Tauber can be as poignantly eccentric as German performance jester John Bock, and as profound as Joseph Beuys.
— Emma Gray, ArtReview Magazine
Joel Tauber (born in 1972; Boston, Massachusetts, USA) comes from a long line of rabbis, including the Gaon Rabbi Yehuda Aszód (1796-1866) of Hungary. Joel spent 12 years studying Jewish philosophy and religion in Hebrew and ancient Aramaic at the Maimonides School in Boston, where he was valedictorian. Afterwards, Joel went to Yale (Connecticut, USA) to prepare to become a doctor, but changed course when he took a sculpture class with the critic, art historian, and conceptual artist Ronald Jones; who told him how art has the potential to generate discourse and facilitate change. These conversations with Ron, as well as with his other artistic mentors — including Mike Kelley, Stephen Prina, Hirsch Perlman, and Patti Podesta at ArtCenter College of Design (California, USA), where he went to graduate school — and his readings of Jewish mystics like Rabbi Yehuda Aszód who talked about the Kabbalistic mandate of Tikkun Olam (doing whatever we can to repair the world); have led Joel on a series of art projects that take a multitude of forms — including video installations, films, photographs, public art, podcasts, and written stories — and that spark discourse about ethics, environmentalism, and mysticism.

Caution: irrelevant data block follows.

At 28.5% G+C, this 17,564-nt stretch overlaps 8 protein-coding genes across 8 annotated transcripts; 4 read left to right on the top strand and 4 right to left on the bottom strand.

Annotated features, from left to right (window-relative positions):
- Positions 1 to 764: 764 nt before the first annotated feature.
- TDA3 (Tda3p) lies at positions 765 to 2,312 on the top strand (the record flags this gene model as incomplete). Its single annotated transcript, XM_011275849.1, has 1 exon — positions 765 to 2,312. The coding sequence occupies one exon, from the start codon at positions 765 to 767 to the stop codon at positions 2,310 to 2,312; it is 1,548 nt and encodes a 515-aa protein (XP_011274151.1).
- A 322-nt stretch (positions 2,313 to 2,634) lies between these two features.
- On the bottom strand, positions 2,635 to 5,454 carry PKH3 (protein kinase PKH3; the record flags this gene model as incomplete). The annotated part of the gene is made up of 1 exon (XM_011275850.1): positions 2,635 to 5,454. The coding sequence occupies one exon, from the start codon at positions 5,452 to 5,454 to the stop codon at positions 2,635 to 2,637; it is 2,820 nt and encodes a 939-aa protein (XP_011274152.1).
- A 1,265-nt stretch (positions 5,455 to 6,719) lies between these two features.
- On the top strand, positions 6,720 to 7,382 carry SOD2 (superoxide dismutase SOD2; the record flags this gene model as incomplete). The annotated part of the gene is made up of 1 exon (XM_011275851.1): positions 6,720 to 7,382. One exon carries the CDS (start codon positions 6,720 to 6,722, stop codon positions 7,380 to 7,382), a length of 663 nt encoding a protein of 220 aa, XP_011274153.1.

Tauber’s work has been shown in solo art exhibitions at a number of locations, including Galerie Adamski in Berlin as well as Aachen, Germany; KOENIG2 by_robbygreif in Vienna, Austria; the University Art Museum at California State University Long Beach; the Helen Lindhurst Fine Arts Gallery at the University of Southern California; the Rocky Mountain School of Photography (Montana, USA); the Smith Gallery at Appalachian State University (North Carolina, USA); the Aiken County Historical Museum (South Carolina, USA); and Susanne Vielmetter Los Angeles Projects (California, USA). He has been included in numerous group art exhibitions including the 2004 and 2008 California Biennials at the Orange County Museum of Art; “The Gravity in Art” at the De Appel Centre For Contemporary Art in Amsterdam (Netherlands); “Cluster Balloons: From Lawn Chairs to Cosmic Rays” at the Anderson-Abruzzo Albuquerque International Balloon Museum in Albuquerque (New Mexico, USA); and “Still Things Fall From the Sky” at the California Museum of Photography. His film, The Sharing Project, was awarded “Best International Documentary Film” at the 2019 Vintage International Film Festival (Kolhapur, India) and “Best International Documentary Short” at the 2019 LakeCity International Film Festival (Noida, India). His film, Sick-Amour, was awarded “Best Green Film” at the 2010 DTLA Film Festival (Los Angeles), a Sir Edmond Hilary Award at the 2011 Mountain Film Festival (Mammoth, California), and “Best Documentary Film” at the Ahmednagar International Short Film Festival (Ahmednagar, India). Other film festivals include Oaxaca FilmFest (Oaxaca, Mexico), the Atlanta Film Festival (Georgia, USA), and the Sedona International Film Festival (Arizona, USA). Tauber won the 2007 Contemporary Collectors of Orange County Fellowship (California), the 2007-2008 CalArts / Alpert Ucross Residency Prize for Visual Arts (USA), and a 2015 grant from the Andy Warhol Foundation For The Visual Arts in conjunction with a residency from The Grand Central Art Center (California). His project, Sick-Amour, was shortlisted for a 2011 International Green Award (England). Tauber’s work has been featured in numerous media outlets, including National Public Radio (USA), KCRW Radio (California), WFDD Radio (North Carolina), Deutsche Welle / Deutschlandfunk radio (Germany), ORF Radio: Ö1 (Austria), NBC local news Los Angeles, NBC local news San Diego, the Ovation Network (USA), Swedish Television, ArtReview Magazine (England), The Design Magazine (Los Angeles), ArtWeek, artUS Magazine, The Pasadena Star News (California), and The Los Angeles Times.